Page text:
"Much Ado About Nothing" is humorous and playful in tone due to its extensive wordplay and witty dialogue. In particular, the play is irreverent in its discussion of sexuality despite the taboo nature of this subject in the characters' social circle.
This is evident in the characters' use of sexual innuendo. For instance, when a messenger describes Benedick in Act 1, Scene 1 as "stuffed with all honorable virtues," Beatrice puns on the notion of "stuffing": "He is no less than a stuffed man, but for the stuffing—well, we are all mortal". Here, rather than condemning Beatrice's deliberate sexual pun, the play presents it as evidence of her quick wit. When Margaret's sexual innuendos elicit protest from Hero and Beatrice in Act 3, Scene 4, the play appears to take Margaret's side in affirming that there is nothing wrong with talking about sex, thus cementing the irreverent overall tone.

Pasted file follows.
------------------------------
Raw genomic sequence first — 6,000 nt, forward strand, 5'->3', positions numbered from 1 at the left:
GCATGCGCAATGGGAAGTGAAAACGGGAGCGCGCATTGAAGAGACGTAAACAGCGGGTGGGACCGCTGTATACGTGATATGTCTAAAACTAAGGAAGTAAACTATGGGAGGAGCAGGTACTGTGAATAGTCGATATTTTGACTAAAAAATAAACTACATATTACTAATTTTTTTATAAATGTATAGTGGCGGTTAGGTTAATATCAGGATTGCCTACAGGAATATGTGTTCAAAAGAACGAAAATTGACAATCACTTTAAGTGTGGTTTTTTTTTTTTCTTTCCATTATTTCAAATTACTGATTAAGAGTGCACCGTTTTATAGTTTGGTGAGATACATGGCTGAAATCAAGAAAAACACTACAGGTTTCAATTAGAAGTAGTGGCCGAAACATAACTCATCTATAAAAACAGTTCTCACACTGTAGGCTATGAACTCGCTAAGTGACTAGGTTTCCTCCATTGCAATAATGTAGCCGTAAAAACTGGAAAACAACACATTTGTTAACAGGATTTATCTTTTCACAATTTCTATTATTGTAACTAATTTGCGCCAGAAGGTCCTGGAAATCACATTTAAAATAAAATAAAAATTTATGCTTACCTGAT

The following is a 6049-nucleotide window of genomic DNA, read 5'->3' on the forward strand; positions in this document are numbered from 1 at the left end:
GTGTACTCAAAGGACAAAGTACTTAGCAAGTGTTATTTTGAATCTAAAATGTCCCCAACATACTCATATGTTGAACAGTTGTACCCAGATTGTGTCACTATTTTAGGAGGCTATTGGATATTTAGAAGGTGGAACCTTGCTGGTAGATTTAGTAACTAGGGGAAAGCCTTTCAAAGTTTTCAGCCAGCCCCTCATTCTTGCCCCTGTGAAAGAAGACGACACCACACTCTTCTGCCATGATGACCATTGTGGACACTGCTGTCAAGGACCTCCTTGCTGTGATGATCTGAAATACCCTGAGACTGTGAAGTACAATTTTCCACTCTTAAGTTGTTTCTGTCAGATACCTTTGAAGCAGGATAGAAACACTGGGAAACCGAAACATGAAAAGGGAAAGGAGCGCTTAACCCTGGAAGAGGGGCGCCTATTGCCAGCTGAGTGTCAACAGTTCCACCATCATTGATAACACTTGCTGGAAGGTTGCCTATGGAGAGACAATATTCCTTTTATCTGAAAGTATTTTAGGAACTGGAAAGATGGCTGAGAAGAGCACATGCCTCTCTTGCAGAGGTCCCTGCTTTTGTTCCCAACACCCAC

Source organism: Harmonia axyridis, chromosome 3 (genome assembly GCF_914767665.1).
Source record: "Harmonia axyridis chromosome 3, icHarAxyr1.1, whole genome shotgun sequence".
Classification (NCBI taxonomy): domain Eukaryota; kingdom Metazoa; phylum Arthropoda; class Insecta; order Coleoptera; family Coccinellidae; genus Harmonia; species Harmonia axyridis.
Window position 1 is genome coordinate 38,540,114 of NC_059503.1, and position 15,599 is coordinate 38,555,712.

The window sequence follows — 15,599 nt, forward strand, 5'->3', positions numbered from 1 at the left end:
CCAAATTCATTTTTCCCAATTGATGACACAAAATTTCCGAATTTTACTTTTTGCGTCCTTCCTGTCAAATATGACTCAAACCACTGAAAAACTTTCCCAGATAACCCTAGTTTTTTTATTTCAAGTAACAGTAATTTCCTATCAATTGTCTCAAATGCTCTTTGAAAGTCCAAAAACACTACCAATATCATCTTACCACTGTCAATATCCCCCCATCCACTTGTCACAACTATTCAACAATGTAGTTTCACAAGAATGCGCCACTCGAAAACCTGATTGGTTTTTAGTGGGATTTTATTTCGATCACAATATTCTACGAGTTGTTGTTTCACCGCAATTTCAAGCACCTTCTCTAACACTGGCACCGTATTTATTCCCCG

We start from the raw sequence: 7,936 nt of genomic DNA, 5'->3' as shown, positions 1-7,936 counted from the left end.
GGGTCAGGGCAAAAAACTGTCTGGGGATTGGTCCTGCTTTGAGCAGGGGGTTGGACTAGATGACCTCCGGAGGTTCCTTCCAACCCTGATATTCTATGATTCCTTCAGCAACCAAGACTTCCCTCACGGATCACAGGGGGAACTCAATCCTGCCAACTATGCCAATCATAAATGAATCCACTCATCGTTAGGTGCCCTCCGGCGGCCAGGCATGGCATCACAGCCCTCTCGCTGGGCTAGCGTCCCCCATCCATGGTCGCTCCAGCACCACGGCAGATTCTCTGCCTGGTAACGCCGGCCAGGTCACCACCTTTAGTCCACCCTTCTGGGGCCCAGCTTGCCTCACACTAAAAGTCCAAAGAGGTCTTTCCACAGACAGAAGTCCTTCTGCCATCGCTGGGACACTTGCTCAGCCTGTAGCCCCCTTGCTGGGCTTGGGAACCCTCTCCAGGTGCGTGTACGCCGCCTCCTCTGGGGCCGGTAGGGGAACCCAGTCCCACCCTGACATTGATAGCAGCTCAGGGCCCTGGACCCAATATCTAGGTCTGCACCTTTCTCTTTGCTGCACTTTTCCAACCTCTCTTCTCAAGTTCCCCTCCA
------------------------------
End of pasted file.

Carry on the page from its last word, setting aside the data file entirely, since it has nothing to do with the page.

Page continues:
However, the play only sanctions frank discussions of sexuality up to a point: the tone darkens significantly when Hero is wrongly accused of having an affair and condemned by both Claudio and Leonato. Only "legitimate" forms of sexuality—or, as Margaret puts it, sex between "the right husband and the right wife"—has the play's outright approval.